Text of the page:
Porcelain Veneers Guide: Top Questions & Answers

Reviewed for medical accuracy Dr. Nancy Summer Lerch in November 2015

Porcelain veneers are very thin pieces of porcelain that reproduce the natural look and feel of your teeth. These custom-made shells are bonded to the front of the teeth to enhance their size, shape, or color.

VeneersNot only can veneers provide a dramatic improvement in spacing, discoloration, and chipping, but they’ve also been touted as dentistry’s answer to the facelift. By adding length or bulk where needed, your dentist can give your face the appearance of more supportive structures, which can smooth wrinkles and give you a more youthful look.

If you’re considering porcelain veneers, you probably have a lot of questions. We’ve drawn on the expertise of RealSelf doctors to bring you answers.

In This Overview:

What Are Porcelain Veneers?
Are They Right for Me?
How Long Do They Last?
Do They Look Fake?
How Much Do They Cost?
Does Insurance Cover Them?
How Do I Choose a Dentist?
What Happens During the Procedure?
What’s the Recovery Time?
Can They Be Removed?
What Are Common Side Effects?
What Else Do I Need to Know?

What Are Porcelain Veneers?

Porcelain veneers are made up of ceramic layers, bonded to the front of the teeth. They are mainly used to improve size, shape, color, gapping, chipping, and/or failing dental filling, but they might also be recommended as a fix for minor alignment issues. Unlike other materials used for veneers, such as composite resin, porcelain is better at resisting stains and discoloration and has more of the natural-looking, light-reflecting properties of teeth. Back to top

Are Porcelain Veneers Right for Me?

Ideal candidates for porcelain veneers have teeth that are discolored, uneven, irregularly shaped, chipped, worn down, or have gapping or mild misalignment. While it’s possible to place veneers on extremely crooked teeth, most dentists recommend that people with this problem have their teeth straightened prior to getting veneers. “We want cosmetic dentistry to last a lifetime,” says New Haven dentist Nancy Summer Lerch. “This is most likely to happen when the teeth are in their proper spot. Often clear alignments or straight wire orthodontics will be recommended first.”

Veneers are not a good option for people with tooth decay or active gum disease. Those with a history of clenching or grinding their teeth are typically poor candidates, since that kind of pressure can cause veneers to chip or crack. Back to top

How Long Do Porcelain Veneers Last?

With the proper care, most dentists estimate that porcelain veneers last anywhere between 10 and 30 years. That said, they can fail early due to trauma or underlying tooth decay, so routine maintenance is essential. Get regular check-ups, brush softly with a non-abrasive toothpaste, and floss daily. Avoid using your teeth as a tool (no opening packages), which can cause veneers to fracture or chip. Make sure your dental hygienist knows you have veneers so they’ll use the proper polish technique during cleaning. Back to top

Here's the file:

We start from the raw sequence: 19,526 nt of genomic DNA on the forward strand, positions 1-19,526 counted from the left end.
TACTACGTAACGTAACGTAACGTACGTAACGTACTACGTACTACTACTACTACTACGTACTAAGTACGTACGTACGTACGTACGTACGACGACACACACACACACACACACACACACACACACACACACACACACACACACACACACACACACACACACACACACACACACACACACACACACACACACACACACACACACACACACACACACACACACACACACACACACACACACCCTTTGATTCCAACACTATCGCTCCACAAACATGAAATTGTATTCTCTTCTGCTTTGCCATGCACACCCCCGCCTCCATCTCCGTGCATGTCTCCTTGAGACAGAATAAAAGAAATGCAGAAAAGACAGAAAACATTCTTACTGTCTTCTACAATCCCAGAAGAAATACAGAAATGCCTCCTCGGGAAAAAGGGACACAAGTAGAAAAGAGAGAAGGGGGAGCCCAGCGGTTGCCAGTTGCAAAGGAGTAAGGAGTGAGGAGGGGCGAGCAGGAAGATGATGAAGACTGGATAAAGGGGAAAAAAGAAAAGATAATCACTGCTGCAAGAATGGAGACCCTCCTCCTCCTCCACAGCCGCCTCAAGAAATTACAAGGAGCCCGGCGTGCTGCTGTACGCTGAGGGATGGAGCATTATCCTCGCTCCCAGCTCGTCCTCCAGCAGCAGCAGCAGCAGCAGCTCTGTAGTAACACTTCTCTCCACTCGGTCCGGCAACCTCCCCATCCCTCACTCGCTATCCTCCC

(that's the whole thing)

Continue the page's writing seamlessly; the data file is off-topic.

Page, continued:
Do Porcelain Veneers Look Fake?

Individual results vary, but the goal is for the porcelain veneers to look and feel like a person’s own teeth, only better. To avoid the too-straight, too-white appearance that many associate with obvious veneers, intentional imperfections like slight rotation, subtle discoloration, and grooves can be made to imitate natural flaws.

“Veneers certainly can look fake,” says Seattle dentist Lance Timmerman. “A successful case is the result of great teamwork between a dentist and lab technician. The dentist must design the case for long-term success and the ceramist must create custom works of art to give a beautiful and natural look. Cosmetics is not taught in dental school, so it’s important to find a dentist that has extra training and certification showing this education. Experience counts.”

To get an idea of the kinds of results you might expect, below are three of the most viewed before and after photos on RealSelf.

Veneers LerchPhoto courtesy of New Haven dentist Nancy Summer Lerch

Veneers Estep
Photo courtesy of Atlanta dentist Susan Goode Estep

Veneers Patel
Photo courtesy of India dentist Nirav Patel

How Much Do Porcelain Veneers Cost?

While the average cost of porcelain veneers is listed at around $7,000 on RealSelf, the price can vary widely. Many factors can affect cost, including the complexity of the case, how many teeth are being treated, the education and experience of the dentist, and where in the country the procedure is being performed. A single veneer can cost anywhere between $500 and $3,000. Some dentists have a set charge per tooth, while others charge on a case-by-case basis.

Porcelain veneers are certainly not cheap, but long-lasting and natural-looking results require the skill of an experienced dentist and an artistic lab technician. In cases such as these, you typically get what you pay for.

“Porcelain veneers are expensive. There’s no question about that,” says Chicago dentist Gerilyn Alfe. “But the initial investment, when spread out over 10 years, comes out to much less than what many of us spend daily at Starbucks. And the boost to your self-esteem, confidence, and general well-being is priceless.” Back to top

Does Insurance Cover Porcelain Veneers?

In most cases, porcelain veneers are considered an elective cosmetic procedure and not a necessary treatment. For this reason, veneers are typically not covered by insurance unless they’re being used to restore a decayed or broken tooth.

“Have your dentist submit a predetermination to the insurance carrier, along with any documentation as to why veneers will benefit your teeth,” explains Glendale dentist Donald Wilcox. “Most companies will see no value in you having a terrific smile, [but] it’s an investment in yourself that can pay dividends for years to come.”